Beginner's guide to PowerShell part 2 - Functions

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Fri, 18 Nov 2016
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Functions

If you find that you are running a certain script all the time then the best thing to do is to create it as a function. But there are also other benefits to using functions. When you create a function, the name you have for the function is now a command inside your PowerShell session.

Now I prefer using PowerShell ISE when creating script because of its ease of use.

When you open PowerShell ISE the top part is the script pane and this is where you can input multiple lines of PowerShell and save them as *.ps1 files. You can create just regular code here or you can create functions.

Here is an example of a function that opens up a text file using notepad and the location of the text file is located in C:\Test folder.

function Notes {
    notepad "C:\Test\notes.txt"
}

When you click the play button on the top your function executes inside the code window. Once its ran then it’s loaded in PowerShell for use again with just using the name of the function which is Notes. PowerShell ISE

Now type Notes into the command window and then Notepad opens up with your document. PowerShell ISE

Functions with parameters

The next thing to learn is functions with parameters and here is an example of one below.

function Sum {
    param(
        [int]$firstNumber,
        [int]$secondNumber
    )

    $firstNumber + $secondNumber
}

Sum -firstNumber 1 -secondNumber 2
3

Sum 1 2
3

The syntax of a function is important to learn to do correctly. When declaring parameters it is crucial that you put the $ dollar sign in front of every parameter. Also you can optionally declare the type of variable and in this case I have declared both the parameters as integers.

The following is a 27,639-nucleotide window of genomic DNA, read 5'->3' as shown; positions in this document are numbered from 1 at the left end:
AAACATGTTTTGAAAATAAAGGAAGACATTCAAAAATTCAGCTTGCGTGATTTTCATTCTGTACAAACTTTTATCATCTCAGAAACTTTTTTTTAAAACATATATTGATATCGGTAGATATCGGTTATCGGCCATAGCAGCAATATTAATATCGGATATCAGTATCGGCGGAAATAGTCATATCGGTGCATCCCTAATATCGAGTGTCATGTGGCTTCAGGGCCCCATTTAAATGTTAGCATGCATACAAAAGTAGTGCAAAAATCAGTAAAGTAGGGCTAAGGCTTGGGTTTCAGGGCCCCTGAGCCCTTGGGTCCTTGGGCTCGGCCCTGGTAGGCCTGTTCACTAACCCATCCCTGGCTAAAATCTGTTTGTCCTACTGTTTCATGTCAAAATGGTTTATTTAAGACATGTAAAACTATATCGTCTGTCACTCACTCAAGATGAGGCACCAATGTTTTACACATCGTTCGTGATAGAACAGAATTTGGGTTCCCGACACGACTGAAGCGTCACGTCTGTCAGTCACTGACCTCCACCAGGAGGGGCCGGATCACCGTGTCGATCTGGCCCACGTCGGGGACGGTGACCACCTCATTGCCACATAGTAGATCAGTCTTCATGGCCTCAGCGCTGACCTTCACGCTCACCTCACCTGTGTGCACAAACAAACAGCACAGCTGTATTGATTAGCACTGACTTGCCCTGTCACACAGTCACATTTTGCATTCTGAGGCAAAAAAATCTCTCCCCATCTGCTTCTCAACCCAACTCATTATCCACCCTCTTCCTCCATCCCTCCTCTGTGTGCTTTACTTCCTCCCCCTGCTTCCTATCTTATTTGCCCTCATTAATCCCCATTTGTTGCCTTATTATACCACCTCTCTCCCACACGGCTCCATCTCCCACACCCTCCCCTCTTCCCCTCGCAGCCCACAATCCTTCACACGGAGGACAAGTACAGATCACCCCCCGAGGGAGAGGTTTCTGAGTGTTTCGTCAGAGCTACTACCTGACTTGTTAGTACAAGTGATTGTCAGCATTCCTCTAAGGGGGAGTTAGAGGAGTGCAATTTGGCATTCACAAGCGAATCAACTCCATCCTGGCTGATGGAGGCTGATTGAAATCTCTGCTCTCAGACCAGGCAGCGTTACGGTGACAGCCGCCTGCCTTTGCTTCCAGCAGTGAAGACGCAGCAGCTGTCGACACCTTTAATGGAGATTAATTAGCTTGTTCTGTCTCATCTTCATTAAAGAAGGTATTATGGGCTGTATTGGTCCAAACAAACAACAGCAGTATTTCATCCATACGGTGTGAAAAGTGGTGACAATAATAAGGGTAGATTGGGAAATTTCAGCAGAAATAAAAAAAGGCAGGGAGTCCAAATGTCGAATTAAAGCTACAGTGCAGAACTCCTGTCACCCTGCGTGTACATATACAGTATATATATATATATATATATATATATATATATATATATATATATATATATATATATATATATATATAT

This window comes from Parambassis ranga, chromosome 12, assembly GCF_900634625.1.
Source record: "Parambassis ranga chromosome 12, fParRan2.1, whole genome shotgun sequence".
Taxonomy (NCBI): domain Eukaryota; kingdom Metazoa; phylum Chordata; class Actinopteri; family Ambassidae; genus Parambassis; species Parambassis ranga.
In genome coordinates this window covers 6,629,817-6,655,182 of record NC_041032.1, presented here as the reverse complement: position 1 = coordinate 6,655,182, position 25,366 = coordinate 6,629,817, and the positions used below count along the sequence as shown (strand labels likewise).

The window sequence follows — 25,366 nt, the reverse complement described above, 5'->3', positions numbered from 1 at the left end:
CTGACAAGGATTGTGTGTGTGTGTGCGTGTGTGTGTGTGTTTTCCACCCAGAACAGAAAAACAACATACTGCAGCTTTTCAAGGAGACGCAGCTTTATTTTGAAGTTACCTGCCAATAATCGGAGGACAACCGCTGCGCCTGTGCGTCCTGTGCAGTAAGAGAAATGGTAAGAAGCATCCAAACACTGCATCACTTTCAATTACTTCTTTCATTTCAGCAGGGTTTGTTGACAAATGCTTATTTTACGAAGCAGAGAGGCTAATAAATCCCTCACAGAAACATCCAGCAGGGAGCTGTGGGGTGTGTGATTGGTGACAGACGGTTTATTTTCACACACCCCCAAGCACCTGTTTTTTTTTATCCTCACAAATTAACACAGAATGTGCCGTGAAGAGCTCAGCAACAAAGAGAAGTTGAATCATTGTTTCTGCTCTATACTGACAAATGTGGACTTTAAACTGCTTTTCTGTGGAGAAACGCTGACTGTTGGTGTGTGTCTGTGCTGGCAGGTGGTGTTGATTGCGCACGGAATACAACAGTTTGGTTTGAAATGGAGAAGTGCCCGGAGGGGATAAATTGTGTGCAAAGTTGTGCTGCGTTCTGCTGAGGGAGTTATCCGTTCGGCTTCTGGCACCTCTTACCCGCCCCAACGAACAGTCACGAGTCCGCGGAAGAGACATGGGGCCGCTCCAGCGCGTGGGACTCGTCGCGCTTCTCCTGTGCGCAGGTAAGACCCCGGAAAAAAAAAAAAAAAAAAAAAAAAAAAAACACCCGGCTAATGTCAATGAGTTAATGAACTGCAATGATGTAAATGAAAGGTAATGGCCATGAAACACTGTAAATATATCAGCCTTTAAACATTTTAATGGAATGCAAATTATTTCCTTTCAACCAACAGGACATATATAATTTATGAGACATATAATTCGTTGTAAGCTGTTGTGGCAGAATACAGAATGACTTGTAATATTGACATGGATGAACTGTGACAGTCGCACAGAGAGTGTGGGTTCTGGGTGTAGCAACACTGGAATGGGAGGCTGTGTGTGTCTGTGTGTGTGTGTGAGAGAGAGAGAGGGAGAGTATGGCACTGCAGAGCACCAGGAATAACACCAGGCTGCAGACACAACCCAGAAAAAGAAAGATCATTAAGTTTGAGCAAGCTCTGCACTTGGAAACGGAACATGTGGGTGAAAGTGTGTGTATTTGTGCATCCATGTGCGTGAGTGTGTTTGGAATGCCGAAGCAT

Here is the exact same function but without declaring the type for the parameters and it achieves the same result.

function SumWO {
    param(
        $first,
        $second
    )

    $first + $second
}

SumWO -firstNumber 1 -secondNumber 2
3

SumWO 1 2
3

The other part is you can use Tab Completion in PowerShell.

When I type sum(lowercase) I hit Tab right after and it finds my function and changes it to Sum. After that I hit spacebar then a dash. I hit Tab again and PowerShell shows me the first parameter. Then I hit spacebar again and type in the number 1. I type another dash then Tab and it gives me the second parameter, I hit spacebar again and then type 2. After all that I hit Enter and the function executes with the parameters and returns a 3 on the next line. I then type cls to clear the screen. The command cls is an alias for Clear-Host command in PowerShell.

PowerShell ISE

Functions with default parameters

Functions also have a way to set parameters with default values. So say you want to create the same function we have been using but want to set both the firstNumber and secondNumber with a default value. So if you just run Sum in powershell it won’t require you to put in a variable.

Currently if you run the function with no parameters then the value automatically comes back as 0.

function Sum {
    param(
        $first,
        $second
    )

    $first + $second
}

Sum
0

But if we specify default values for each parameter, in this case 2 for each value. When you run the sum command now it will be equal to 4.

function Sum {
    param(
        $first=2,
        $second=2
    )

    $first + $second
}

Sum
4

Functions with Required parameters

Also to help you starting with Windows PowerShell 2.0 and above, there is a parameter attribute you can use to require a parameter.

[Parameter(Mandatory=$true)]

When you use this above your declared parameter then the function requires you to input a parameter.

In this example we have set both parameters to be mandatory.

function Sum {
param(
    [Parameter(Mandatory=$true)]
    [int]$firstNumber,
    [Parameter(Mandatory=$true)]
    [int]$secondNumber
)

$firstNumber + $secondNumber

}

When we use the function now PowerShell will not let us use the function without inputting a value for each parameter.

PS:> Sum
cmdlet Sum at command pipeline position 1
Supply values for the following parameters:
firstNumber: 

Then for the second number.

PS:> Sum
cmdlet Sum at command pipeline position 1
Supply values for the following parameters:
firstNumber: 1
secondNumber: 1

And finally.

PS:> Sum
cmdlet Sum at command pipeline position 1
Supply values for the following parameters:
firstNumber: 1
secondNumber: 2
3

PS:> 

This is just a high level view of functions and we will get into PowerShell profile next.

PowerShell links

PowerShell references

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paul b castillo

Paul B Castillo - Web developer with a passion for automation.